Johnny Damon was among the most idiotic of the idiots. And with his majestic grand slam in Game 7 of the 2004 ALCS against the Yankees, he'll be forever tied to that magical Red Sox run.
But, honestly, wasn't it just a little bit fun to see Damon — not to mention agent Scott Boras — twisting in the wind looking for a contract for 2010?
Some former Red Sox players will forever be adored here in the Hub — your Nomar Garciaparras of the world — but it's been tough for members of the Nation to forgive Damon for leaving Boston to sign with the Yankees following the 2005 season. Sure, he had 52 million reasons to head to the Bronx for four years (one year more than the Red Sox offered), but that meant little to once-affectionate Sox fans.
In leaving town for the glitz, glamour and money of New York — especially after pledging something resembling his never-ending love and dedication to the Red Sox franchise — Damon immediately became persona non grata. He was dead to us even before he took scissors and a razor to his patented caveman look, cutting his hair and shaving his beard upon arriving in the Bronx.
But give Damon credit. In his four years in pinstripes, he stayed healthy, playing in an average of 144 games a season, and hit the heck out of the ball, ripping at a .285 clip with an average of 19 homers, 74 RBIs, 23 stolen bases and an .821 OPS.
There's no denying, either, that Damon had a terrific season for the hated Yanks in 2009 as he won his second career World Series title. Playing in the friendly confines (and the wind tunnel of a right-field power alley) of the new Yankee Stadium, the 35-year-old tied a career high with 24 homers, knocked in 82 runs and was the everyday starter in left field.
He hit .364 in the World Series against the Phillies, and though his contract was up at the end of the year, he stated almost immediately following the season that he would love to return to New York.
Whoops, but there was one small problem with that scenario. Damon, who turned 36 in November, wanted somewhere in the vicinity of $20 million over the course of a new two-year deal. Yankees GM Brian Cashman reportedly offered $14 million.
When Boras suggested that he and his client would look elsewhere, so did the Yankees, who inked first baseman Nick Johnson to a one-year, $5.5 million deal to be the everyday designated hitter. Five weeks later, they added free-agent outfielder Randy Winn to the mix, effectively ending any chance of Damon wearing a Yankees uniform in 2010.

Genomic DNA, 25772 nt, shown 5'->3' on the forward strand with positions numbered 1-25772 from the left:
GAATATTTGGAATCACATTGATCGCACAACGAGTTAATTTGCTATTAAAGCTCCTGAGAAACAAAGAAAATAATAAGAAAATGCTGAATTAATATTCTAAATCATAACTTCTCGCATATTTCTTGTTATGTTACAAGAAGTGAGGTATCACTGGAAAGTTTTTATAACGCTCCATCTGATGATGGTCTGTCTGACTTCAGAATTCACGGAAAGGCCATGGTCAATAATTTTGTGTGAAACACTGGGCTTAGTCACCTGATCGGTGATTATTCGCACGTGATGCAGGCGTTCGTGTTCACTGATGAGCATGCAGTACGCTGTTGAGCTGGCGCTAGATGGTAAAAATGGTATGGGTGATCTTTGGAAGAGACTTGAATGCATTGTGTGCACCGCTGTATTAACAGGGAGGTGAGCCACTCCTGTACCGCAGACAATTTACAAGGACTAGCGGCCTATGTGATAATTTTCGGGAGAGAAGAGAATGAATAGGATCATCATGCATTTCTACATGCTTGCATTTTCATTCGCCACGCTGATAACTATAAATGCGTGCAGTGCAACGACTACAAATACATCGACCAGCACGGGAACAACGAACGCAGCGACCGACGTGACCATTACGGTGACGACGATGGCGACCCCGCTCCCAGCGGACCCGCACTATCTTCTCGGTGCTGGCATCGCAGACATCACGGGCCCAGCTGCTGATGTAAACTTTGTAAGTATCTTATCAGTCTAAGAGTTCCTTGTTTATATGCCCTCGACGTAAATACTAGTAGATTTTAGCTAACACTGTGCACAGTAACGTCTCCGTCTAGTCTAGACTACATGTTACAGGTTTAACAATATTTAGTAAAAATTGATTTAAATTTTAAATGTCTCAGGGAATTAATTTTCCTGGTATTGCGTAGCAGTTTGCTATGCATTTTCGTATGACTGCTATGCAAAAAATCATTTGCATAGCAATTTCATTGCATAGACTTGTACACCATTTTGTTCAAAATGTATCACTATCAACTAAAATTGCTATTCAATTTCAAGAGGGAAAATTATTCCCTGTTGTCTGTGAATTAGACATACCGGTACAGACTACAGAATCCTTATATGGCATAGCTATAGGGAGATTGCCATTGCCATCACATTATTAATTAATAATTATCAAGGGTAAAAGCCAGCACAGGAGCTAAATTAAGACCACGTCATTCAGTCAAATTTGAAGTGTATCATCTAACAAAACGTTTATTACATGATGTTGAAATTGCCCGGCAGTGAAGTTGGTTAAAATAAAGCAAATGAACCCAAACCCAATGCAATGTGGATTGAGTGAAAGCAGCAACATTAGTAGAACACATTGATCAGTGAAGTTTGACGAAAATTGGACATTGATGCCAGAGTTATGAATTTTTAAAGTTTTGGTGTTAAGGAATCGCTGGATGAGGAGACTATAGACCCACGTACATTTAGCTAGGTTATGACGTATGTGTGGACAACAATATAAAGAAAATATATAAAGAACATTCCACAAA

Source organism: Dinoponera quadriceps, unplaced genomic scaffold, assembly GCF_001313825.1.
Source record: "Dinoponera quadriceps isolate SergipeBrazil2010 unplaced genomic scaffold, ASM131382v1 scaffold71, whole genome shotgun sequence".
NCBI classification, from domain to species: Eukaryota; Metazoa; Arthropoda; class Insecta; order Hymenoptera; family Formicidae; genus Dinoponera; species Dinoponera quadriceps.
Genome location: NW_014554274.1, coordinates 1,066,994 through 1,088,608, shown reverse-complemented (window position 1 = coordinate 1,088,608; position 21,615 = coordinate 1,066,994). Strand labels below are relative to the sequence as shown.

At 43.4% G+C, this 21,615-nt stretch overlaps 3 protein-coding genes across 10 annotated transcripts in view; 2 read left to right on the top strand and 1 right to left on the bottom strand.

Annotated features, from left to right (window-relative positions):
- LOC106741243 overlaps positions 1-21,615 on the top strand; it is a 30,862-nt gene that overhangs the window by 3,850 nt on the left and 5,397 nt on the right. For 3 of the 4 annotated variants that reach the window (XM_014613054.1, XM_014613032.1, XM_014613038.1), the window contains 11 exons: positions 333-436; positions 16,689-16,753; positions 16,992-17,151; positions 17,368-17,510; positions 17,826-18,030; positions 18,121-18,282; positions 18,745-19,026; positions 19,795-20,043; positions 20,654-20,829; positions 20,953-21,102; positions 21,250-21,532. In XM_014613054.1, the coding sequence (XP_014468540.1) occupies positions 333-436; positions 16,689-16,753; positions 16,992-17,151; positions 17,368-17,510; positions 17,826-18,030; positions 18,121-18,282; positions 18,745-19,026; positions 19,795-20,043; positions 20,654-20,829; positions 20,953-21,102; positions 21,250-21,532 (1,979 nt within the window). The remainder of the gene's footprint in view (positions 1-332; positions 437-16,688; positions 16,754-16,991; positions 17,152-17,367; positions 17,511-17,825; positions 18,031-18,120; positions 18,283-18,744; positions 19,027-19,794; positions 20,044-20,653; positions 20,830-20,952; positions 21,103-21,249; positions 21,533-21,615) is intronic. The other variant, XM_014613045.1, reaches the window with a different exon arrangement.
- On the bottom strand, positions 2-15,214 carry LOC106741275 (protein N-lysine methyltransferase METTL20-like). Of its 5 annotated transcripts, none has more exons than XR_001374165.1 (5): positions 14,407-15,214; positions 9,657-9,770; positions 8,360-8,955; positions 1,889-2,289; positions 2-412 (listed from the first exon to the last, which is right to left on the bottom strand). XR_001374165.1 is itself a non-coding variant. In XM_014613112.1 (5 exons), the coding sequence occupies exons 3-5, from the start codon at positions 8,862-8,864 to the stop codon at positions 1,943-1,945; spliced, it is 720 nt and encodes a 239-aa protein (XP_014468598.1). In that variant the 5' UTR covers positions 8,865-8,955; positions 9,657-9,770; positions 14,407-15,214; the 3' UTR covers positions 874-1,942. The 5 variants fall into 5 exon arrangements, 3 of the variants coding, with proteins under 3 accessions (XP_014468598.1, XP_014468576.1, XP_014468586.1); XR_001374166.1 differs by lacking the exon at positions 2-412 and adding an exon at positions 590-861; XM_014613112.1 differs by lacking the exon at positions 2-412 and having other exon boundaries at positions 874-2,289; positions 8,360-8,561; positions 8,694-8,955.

Then, after a plethora of less-than-mouth-watering offers, news came earlier this week that Damon had finally agreed to a deal with the Detroit Tigers. The White Sox, Rays, Blue Jays and Braves were all reported to have interest in adding Damon, but he ended up with a one-year contract worth $8 million.
It's not exactly $20 million over two years to play for the defending world champs, but hey, Damon says he's happy with it.
It's "where I wanted to be, from Day 1," Damon said.
"I probably felt," he claimed at one point during a news conference Monday, "like I was a Tiger probably a month and a half ago."
While Damon may have "probably felt" like a Tiger around New Year's Day, he wasn't one. In all likelihood, he was hoping the Yankees would see the error of their ways and invite him back for the money he wanted. But when they signed Winn, Damon and Boras went off in search of the highest bidder.
"Any time you have offers thrown out there from the richest team and they say that's all they can do," Damon said Monday, "well, it's definitely going to be a tough market. … I think it's a shock when you go into the offseason and you win the World Series and you have a good year and the market's tough. But you deal with it. You move forward with it. And that's exactly what we did. I'm happy with how it turned out. And I'm glad to be a Tiger."
Sure, Johnny. You're delighted.
Last we saw, the Tigers were trading away Curtis Granderson and Edwin Jackson, two 2009 All-Stars, to rebuild for the future.
But this is where Damon wanted to be from Day 1. Sure, whatever you say.
He may no longer be one of the idiots, but it seems like he's taking those of us who have followed his career after Boston to be precisely that: idiots.
But admit it, Red Sox Nation. There's nothing more gratifying than baseball schadenfreude. There's little that makes us feel better as fans than seeing the players who deserted us — especially for the god-forsaken Bronx — come across hard times.
And even though he'll no longer be in pinstripes, Damon will still get a rousing … ahem … "welcome" from the Fenway faithful. See you soon, Johnny.